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Reviewed by:
  • Father Knows Best (TV Milestones Series) by Mary Desjardins
  • Jesse Schlotterbeck
Mary Desjardins. Father Knows Best (TV Milestones Series). Detroit, MI: Wayne SU Press, 2015.

This contribution to Wayne State University's TV Milestones Series (which covers programs from the 1950s through the 2000s) analyzes Father Knows Best, which ran on CBS and NBC from 1954 through 1960. Mary Desjardins accurately introduces her book as a remedy to the problem that this popular series "has received little in-depth or sustained critical attention from television scholars" (1). In a compact portion of the introduction worth quoting at length, Desjardins outlines numerous points of interest: "I will use textual and extra-textual evidence to analyze the stylistic, generic, and industrial practices exemplified by Father Knows Best in relation to the social and cultural contexts in which the program was first produced and in which it has been received by audiences and critics for sixty years" (1-2). The author delivers effectively on this promise of a broad-ranging critical analysis.

Father Knows Best makes for an interesting series for analysis not because it is a self-evidently rich text, but because it is so apparently superficial. Desjardins, is well aware of the program's low default status in television history. She writes that Father Knows Best is often "remembered today via a cultural shorthand that views the 1950s as an era of massive conformity and authoritarianism, and this series, with its close-knit family looking to a wise 'everyman father' as emblematic of those repressive social mechanisms" (1). The standard reader, fittingly, is imagined as skeptical of the program's importance, but willing to be convinced otherwise. Desjardins makes a convincing case that Father Knows Best is, indeed, a series worthy of scholarly attention.

The book contains four chapters which cover two related topics: chapters one ("Media Transitions, Media Legacies") and four ("Rerun and Rewritten") cover the show's place in media history, including the career trajectories of the major performers, its prior existence as a radio drama, and the after-life of Father Knows Best on cable television reruns and DVD sets. Chapters two ("Fathers and Sons") and three ("Women in the House") analyze the performance of gender. These two dominant points of interest give the book a needed focus. Should readers be more interested in one topic or the other, chapters one and four or two and three could effectively be read as stand-alone sections.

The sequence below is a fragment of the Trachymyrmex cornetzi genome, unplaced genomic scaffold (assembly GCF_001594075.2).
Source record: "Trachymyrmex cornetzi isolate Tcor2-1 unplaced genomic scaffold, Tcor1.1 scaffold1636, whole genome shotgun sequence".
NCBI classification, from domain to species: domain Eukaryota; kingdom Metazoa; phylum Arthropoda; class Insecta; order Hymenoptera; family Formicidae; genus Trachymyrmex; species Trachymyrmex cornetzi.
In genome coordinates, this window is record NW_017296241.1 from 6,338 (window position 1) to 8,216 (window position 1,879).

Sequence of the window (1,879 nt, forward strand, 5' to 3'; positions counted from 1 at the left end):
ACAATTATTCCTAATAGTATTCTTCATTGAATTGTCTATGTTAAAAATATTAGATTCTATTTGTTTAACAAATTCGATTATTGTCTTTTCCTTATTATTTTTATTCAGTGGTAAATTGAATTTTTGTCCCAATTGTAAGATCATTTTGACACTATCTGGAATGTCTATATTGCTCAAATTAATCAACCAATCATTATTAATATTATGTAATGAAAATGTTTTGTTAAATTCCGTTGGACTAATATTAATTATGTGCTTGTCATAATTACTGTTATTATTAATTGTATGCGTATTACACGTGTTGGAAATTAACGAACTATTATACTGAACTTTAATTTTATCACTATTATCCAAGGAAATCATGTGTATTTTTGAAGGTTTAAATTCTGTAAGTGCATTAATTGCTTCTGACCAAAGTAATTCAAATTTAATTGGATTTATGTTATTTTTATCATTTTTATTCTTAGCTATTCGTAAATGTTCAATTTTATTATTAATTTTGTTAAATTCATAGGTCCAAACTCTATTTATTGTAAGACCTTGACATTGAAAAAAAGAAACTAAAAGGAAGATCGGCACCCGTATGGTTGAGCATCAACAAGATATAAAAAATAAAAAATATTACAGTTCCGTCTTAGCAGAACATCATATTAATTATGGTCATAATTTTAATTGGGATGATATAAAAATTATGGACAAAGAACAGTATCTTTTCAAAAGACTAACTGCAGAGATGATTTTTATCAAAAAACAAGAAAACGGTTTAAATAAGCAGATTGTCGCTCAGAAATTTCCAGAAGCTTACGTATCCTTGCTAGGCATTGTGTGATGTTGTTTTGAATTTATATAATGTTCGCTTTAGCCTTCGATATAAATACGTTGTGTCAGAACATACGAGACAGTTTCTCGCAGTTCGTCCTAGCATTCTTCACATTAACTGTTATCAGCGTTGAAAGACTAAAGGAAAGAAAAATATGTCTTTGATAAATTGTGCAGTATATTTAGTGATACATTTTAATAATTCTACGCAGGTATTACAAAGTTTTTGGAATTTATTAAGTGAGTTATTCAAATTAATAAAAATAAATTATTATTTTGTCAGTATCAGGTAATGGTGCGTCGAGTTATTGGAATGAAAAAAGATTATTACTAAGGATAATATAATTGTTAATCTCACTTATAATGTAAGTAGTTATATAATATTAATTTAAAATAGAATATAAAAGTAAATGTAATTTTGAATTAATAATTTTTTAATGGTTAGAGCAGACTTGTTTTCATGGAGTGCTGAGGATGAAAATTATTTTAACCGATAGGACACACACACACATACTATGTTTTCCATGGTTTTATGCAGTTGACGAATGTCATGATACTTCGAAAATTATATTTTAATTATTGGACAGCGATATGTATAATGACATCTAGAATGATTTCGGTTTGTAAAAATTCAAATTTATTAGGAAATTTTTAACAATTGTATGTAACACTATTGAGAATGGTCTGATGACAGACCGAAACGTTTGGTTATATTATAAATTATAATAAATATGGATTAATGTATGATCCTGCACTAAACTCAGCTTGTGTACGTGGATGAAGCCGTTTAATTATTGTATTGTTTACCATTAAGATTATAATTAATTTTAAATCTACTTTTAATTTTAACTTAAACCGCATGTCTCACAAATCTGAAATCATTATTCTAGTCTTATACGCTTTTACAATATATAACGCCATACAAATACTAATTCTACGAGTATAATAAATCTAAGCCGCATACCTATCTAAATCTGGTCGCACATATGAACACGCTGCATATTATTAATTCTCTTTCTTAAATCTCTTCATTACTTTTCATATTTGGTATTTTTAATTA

Desjardins' historical research for this volume is admirably thorough. For example, she challenges claims about whether the radio version of Father Knows Best, which predated the television show, included a question mark in the title. While numerous scholarly sources indicate that it did, reviewing "contemporary newspaper and magazine sources" such as "profiles of Robert Young, radio schedule listings, [and] program reviews" on the radio show, Desjardins does not find a single instance of this different title (105). She draws a hesitant conclusion about the source of this misunderstanding (an interview in which the wrong sponsor was erroneously identified, leading scholars to believe Young was discussing the television show when he was, more likely, referring to the radio version) while setting the record straight that the radio program never appeared as Father Knows Best? in the 1950s (106).

As Father Knows Best focuses on a family of five (Jim, Margaret, and their children Betty, Bud, and Kathy), episodes sustain their variety by rotating the emphasis on different characters. Desjardins strikes a nice balance by including careful analyses of episodes that star different cast members. For example, the following episodes analyzed in the text all emphasize a distinct cast [End Page 74] member: "Betty and the Jet Pilot," "Father is a Dope," "An Extraordinary Woman," featuring Margaret; "Kathy Becomes a Girl," and "The Gold Turnip," featuring Bud. As Desjardins delves into analysis of specific episodes she often focuses on "social themes" such as "change versus tradition, autonomy versus family togetherness, and self-fulfillment versus altruism" (2). Desjardins effectively makes the case that Father Knows Best is a more accomplished program in terms of technique and style than it is typically given credit for, especially compared to contemporary competitors such as The Stu Erwin...


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pp. 74-75
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